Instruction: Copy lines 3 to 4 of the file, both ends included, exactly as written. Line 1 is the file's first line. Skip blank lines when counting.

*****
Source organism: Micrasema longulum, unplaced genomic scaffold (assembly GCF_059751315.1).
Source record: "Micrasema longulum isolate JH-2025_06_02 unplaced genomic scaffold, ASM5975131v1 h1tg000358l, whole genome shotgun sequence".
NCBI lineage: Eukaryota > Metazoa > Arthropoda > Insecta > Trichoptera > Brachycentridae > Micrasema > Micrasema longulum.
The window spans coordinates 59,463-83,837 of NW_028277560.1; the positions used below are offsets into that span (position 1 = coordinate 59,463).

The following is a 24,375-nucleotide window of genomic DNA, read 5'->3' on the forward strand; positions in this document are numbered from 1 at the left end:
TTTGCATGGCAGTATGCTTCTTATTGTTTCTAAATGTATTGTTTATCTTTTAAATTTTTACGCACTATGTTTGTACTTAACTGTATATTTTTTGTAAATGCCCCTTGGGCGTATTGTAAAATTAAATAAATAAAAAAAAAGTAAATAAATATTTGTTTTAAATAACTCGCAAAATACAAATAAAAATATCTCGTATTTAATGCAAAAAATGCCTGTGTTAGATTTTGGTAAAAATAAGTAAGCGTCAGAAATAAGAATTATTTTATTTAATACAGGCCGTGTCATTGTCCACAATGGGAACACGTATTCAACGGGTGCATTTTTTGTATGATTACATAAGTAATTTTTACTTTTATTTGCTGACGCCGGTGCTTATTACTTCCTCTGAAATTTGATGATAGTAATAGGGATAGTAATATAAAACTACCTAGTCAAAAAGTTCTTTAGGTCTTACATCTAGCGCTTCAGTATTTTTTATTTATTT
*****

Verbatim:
NCBI lineage: Eukaryota > Metazoa > Arthropoda > Insecta > Trichoptera > Brachycentridae > Micrasema > Micrasema longulum.
The window spans coordinates 59,463-83,837 of NW_028277560.1; the positions used below are offsets into that span (position 1 = coordinate 59,463).